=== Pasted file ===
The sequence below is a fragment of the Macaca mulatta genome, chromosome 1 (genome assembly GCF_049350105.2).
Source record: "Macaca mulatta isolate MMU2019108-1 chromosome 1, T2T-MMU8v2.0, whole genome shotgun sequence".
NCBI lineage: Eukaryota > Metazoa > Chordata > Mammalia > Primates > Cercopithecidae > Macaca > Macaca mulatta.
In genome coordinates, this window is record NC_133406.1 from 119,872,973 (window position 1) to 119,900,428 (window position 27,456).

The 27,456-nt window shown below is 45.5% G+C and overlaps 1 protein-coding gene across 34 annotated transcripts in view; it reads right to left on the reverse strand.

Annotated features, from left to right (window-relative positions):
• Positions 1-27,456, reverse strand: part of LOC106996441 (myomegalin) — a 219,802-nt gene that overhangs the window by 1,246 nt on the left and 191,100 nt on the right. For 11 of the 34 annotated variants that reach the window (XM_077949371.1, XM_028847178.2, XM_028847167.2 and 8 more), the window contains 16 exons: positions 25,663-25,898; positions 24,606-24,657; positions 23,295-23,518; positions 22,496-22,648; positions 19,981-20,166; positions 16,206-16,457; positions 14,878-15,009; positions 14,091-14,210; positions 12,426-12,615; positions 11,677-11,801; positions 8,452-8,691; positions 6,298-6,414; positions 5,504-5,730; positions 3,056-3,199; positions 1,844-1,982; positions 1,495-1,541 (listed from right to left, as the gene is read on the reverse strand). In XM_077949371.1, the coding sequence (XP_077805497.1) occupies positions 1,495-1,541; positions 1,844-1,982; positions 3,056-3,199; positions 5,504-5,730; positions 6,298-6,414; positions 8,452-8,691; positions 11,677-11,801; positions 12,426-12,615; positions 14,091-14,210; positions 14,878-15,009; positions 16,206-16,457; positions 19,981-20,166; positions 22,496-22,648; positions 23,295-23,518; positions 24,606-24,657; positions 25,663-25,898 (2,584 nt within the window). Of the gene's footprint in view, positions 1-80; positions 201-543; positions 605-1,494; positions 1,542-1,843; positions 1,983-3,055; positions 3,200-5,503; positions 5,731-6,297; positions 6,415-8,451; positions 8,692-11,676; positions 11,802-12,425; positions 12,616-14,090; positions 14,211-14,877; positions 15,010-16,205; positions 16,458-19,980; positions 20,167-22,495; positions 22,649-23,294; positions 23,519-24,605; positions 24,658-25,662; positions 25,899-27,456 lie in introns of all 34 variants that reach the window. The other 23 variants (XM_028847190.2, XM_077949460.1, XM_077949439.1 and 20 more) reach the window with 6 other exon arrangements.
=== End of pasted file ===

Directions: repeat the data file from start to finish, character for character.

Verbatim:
The sequence below is a fragment of the Macaca mulatta genome, chromosome 1 (genome assembly GCF_049350105.2).
Source record: "Macaca mulatta isolate MMU2019108-1 chromosome 1, T2T-MMU8v2.0, whole genome shotgun sequence".
NCBI lineage: Eukaryota > Metazoa > Chordata > Mammalia > Primates > Cercopithecidae > Macaca > Macaca mulatta.
In genome coordinates, this window is record NC_133406.1 from 119,872,973 (window position 1) to 119,900,428 (window position 27,456).

The 27,456-nt window shown below is 45.5% G+C and overlaps 1 protein-coding gene across 34 annotated transcripts in view; it reads right to left on the reverse strand.

Annotated features, from left to right (window-relative positions):
• Positions 1-27,456, reverse strand: part of LOC106996441 (myomegalin) — a 219,802-nt gene that overhangs the window by 1,246 nt on the left and 191,100 nt on the right. For 11 of the 34 annotated variants that reach the window (XM_077949371.1, XM_028847178.2, XM_028847167.2 and 8 more), the window contains 16 exons: positions 25,663-25,898; positions 24,606-24,657; positions 23,295-23,518; positions 22,496-22,648; positions 19,981-20,166; positions 16,206-16,457; positions 14,878-15,009; positions 14,091-14,210; positions 12,426-12,615; positions 11,677-11,801; positions 8,452-8,691; positions 6,298-6,414; positions 5,504-5,730; positions 3,056-3,199; positions 1,844-1,982; positions 1,495-1,541 (listed from right to left, as the gene is read on the reverse strand). In XM_077949371.1, the coding sequence (XP_077805497.1) occupies positions 1,495-1,541; positions 1,844-1,982; positions 3,056-3,199; positions 5,504-5,730; positions 6,298-6,414; positions 8,452-8,691; positions 11,677-11,801; positions 12,426-12,615; positions 14,091-14,210; positions 14,878-15,009; positions 16,206-16,457; positions 19,981-20,166; positions 22,496-22,648; positions 23,295-23,518; positions 24,606-24,657; positions 25,663-25,898 (2,584 nt within the window). Of the gene's footprint in view, positions 1-80; positions 201-543; positions 605-1,494; positions 1,542-1,843; positions 1,983-3,055; positions 3,200-5,503; positions 5,731-6,297; positions 6,415-8,451; positions 8,692-11,676; positions 11,802-12,425; positions 12,616-14,090; positions 14,211-14,877; positions 15,010-16,205; positions 16,458-19,980; positions 20,167-22,495; positions 22,649-23,294; positions 23,519-24,605; positions 24,658-25,662; positions 25,899-27,456 lie in introns of all 34 variants that reach the window. The other 23 variants (XM_028847190.2, XM_077949460.1, XM_077949439.1 and 20 more) reach the window with 6 other exon arrangements.